I haven’t really done much today. I haven’t exercised, or done my neck stretches. I haven’t done any work. I haven’t showered. I haven’t really made any good choices thus far.
Because I haven’t felt like it.
As much as I want to make good choices and be productive, a lot of my actions are based on whether or not I want to do something. I have a strong need for autonomy, which over the years has morphed into a default setting of basing decisions on how I’m feeling at the time. For me, the struggle is not usually that I’m doing something I shouldn’t do, like making poor choices because of recklessness or seeking instant gratification, but rather not doing the things that I should do, which manifests itself as procrastination or avoidance.
By choosing whether or not to do something, I get to be in control. I get to satisfy my need for autonomy and have the freedom to do what I want. At least that’s what I tell myself. The funny thing is that the luxury of doing what I want might actually be doing me more harm than good.
What if I didn’t deliberate all day as to whether or not I could muster up the energy to do a workout? What if I didn’t stretch a twenty-minute task into three hours? What if instead of asking myself what I feel like eating right now, I thought of what food would be most beneficial for my health? What if instead of having internal debates about decisions, my default was to automatically do what was best, regardless of how I felt?
Treat more decisions as binary.
That’s the perspective that I’ve had in the back of my mind that I hope to internalize someday.
Instead of deliberating in the moment, I take an objective, binary, big-picture approach. I switch from a micro decision to a macro decision. There is no long, drawn-out choice, there are simply two very clear options. Yes or no. More or less. Better or worse.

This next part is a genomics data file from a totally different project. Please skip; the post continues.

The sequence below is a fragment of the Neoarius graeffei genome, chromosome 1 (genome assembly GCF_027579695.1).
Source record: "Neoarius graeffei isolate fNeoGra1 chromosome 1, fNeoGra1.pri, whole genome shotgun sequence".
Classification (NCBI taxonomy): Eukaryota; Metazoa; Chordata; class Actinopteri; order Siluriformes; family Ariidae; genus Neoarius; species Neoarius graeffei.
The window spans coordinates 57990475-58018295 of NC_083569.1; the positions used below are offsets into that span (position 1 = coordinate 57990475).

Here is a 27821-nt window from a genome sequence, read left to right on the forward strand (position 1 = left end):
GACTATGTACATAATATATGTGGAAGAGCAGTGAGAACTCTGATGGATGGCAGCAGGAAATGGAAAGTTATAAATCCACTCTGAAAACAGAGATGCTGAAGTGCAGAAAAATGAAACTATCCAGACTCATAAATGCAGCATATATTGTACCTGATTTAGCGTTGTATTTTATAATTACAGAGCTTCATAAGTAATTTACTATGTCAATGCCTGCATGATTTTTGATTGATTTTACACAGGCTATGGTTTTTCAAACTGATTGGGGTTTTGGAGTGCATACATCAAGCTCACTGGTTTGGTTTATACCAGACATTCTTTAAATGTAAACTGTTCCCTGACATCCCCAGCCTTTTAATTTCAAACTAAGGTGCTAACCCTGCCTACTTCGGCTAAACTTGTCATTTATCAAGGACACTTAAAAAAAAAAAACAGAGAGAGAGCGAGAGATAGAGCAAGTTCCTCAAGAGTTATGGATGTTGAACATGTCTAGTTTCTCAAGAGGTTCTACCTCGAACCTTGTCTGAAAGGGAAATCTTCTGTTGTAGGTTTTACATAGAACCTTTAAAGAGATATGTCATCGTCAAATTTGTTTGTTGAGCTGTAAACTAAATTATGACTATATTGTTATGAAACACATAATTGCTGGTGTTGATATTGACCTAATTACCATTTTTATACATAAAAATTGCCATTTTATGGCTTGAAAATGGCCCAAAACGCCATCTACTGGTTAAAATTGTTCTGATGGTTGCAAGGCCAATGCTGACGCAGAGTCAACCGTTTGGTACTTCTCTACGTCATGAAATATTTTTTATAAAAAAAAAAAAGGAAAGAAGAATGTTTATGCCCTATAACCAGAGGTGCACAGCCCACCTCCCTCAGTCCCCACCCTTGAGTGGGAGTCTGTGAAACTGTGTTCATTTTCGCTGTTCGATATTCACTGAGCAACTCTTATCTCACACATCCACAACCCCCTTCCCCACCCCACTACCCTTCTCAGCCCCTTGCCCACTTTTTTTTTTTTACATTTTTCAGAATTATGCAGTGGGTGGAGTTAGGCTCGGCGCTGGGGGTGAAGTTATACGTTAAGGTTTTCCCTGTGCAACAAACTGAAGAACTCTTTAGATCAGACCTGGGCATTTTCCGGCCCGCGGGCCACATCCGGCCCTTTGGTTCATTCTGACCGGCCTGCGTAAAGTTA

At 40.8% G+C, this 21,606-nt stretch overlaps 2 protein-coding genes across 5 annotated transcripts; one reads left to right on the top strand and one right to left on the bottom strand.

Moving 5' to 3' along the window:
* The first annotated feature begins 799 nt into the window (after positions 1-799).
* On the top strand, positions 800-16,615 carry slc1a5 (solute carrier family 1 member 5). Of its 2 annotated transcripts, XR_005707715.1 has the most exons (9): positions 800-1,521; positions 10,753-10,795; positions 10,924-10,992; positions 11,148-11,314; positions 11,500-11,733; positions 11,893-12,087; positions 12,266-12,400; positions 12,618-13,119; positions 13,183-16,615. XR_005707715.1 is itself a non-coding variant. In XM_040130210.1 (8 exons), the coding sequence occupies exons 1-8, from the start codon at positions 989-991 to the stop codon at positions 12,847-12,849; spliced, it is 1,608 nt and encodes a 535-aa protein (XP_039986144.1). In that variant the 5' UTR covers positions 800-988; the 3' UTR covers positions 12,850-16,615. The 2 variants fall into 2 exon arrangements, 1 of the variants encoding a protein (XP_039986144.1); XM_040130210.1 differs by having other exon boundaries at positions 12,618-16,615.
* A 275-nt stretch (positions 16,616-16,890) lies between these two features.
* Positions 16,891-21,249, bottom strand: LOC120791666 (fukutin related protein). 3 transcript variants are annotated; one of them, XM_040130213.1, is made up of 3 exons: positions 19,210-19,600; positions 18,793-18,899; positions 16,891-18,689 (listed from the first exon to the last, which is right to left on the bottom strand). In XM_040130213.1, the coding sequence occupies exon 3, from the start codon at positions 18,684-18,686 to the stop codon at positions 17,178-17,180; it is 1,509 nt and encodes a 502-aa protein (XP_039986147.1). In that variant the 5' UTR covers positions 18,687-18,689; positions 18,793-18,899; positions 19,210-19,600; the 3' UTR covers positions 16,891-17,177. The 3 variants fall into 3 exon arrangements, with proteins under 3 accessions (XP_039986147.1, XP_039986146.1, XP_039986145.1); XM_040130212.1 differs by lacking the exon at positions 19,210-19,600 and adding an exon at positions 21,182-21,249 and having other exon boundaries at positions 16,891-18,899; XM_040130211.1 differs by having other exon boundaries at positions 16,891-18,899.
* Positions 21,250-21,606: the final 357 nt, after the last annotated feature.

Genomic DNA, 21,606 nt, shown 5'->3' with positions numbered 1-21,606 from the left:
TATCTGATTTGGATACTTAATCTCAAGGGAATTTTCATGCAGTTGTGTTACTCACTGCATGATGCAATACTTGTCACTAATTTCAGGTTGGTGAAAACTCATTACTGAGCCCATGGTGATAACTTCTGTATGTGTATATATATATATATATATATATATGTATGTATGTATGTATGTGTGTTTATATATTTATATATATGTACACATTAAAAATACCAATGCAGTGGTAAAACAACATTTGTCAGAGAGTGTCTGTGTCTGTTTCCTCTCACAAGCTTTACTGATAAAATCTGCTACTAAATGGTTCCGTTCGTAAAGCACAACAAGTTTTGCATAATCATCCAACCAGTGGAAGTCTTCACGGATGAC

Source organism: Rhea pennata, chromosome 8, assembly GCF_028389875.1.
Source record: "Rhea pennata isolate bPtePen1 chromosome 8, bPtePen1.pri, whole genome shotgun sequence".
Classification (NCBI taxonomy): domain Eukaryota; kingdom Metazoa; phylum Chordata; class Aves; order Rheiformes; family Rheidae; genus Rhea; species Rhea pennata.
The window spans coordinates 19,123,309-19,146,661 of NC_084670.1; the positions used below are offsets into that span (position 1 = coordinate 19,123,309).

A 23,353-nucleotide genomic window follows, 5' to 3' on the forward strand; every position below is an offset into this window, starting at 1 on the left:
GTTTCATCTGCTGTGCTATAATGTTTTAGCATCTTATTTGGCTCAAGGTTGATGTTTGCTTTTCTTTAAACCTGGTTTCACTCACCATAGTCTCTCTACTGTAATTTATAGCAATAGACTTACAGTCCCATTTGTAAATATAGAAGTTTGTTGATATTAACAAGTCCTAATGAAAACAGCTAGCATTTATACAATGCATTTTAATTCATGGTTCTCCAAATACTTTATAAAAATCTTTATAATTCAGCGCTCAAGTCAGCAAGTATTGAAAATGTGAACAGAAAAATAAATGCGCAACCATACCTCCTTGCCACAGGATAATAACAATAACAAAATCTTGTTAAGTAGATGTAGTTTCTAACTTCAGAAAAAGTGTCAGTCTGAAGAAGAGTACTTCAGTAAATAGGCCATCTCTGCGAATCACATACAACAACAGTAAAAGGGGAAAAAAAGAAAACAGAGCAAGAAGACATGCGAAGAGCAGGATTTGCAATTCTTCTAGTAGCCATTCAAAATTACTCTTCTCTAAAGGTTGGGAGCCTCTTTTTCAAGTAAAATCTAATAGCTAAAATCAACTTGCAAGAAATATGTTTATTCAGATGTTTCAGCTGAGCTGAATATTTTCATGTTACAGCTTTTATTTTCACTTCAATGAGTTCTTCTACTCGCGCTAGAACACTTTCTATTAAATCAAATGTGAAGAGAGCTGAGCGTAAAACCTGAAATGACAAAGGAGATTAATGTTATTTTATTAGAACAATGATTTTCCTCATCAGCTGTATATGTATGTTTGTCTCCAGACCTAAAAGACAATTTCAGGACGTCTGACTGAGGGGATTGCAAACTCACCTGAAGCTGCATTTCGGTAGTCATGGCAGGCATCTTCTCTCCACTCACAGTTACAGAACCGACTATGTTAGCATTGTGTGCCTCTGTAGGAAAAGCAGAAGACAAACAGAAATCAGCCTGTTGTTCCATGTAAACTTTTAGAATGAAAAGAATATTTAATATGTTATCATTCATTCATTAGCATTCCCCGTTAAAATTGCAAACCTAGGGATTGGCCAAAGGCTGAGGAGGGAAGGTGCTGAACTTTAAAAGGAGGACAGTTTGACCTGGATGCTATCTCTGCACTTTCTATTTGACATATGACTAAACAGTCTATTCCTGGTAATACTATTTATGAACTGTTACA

So “Do I feel like exercising today?” or “What do I feel like eating?” become “Do I want to be healthy, both now and in the future?”
Yes or no?
If the answer is yes, then proper exercise, sleep, nutrition, etc. become no-brainers. They’re required as part of the equation. By thinking this way, I’m attuned to the long-term benefits, not just the short-term.
The choice of wording and how you phrase things internally has a substantial effect on your perspective and actions. For example, I’ve been having trouble forming a habit of doing my daily neck stretches because I often don’t feel like it or don’t want to take the time. If I were to simply reframe my inner dialogue, “Do I want my neck to get better or do I want my neck to get worse?” is a much more convicting question than “Do I feel like doing neck stretches today?” and is much more likely to help me make the right choice.
By reframing my thinking, it helps me to identify with the underlying purpose behind the activity, ideally making it seem more attractive and like less of an obligation. So go ahead and rephrase your inner dialogue to have more of a bird’s-eye view of the situation, giving yourself only two distinct options, and see if it makes a difference.
Will buying this add stress to our financial situation? Do I want more energy tomorrow, or less? Will these words make my relationship with this person better or worse? Will taking a break right now be helpful or harmful? Is this decision something I will regret later on or be proud of? Does this choice reflect the type of person that I want to be?
There are many ways to go about treating more decisions as binary, so you can customize it to your liking. Not everything has to be framed as a life-changing perspective, but the goal is to cut down on the inner dialogue so as to avoid talking yourself out of a good decision, talking yourself into a bad one, or procrastinating on the inevitable.
As with most of my ideas, they all sound great (to me) in theory, but I have yet to gain any real traction on implementing this in my day-to-day life. If you end up experimenting at all with this way of thinking, I’d love to hear about your experience.
As for me, I guess I just need to ask myself, “Do I want to have an easier time making good decisions, or a harder time?”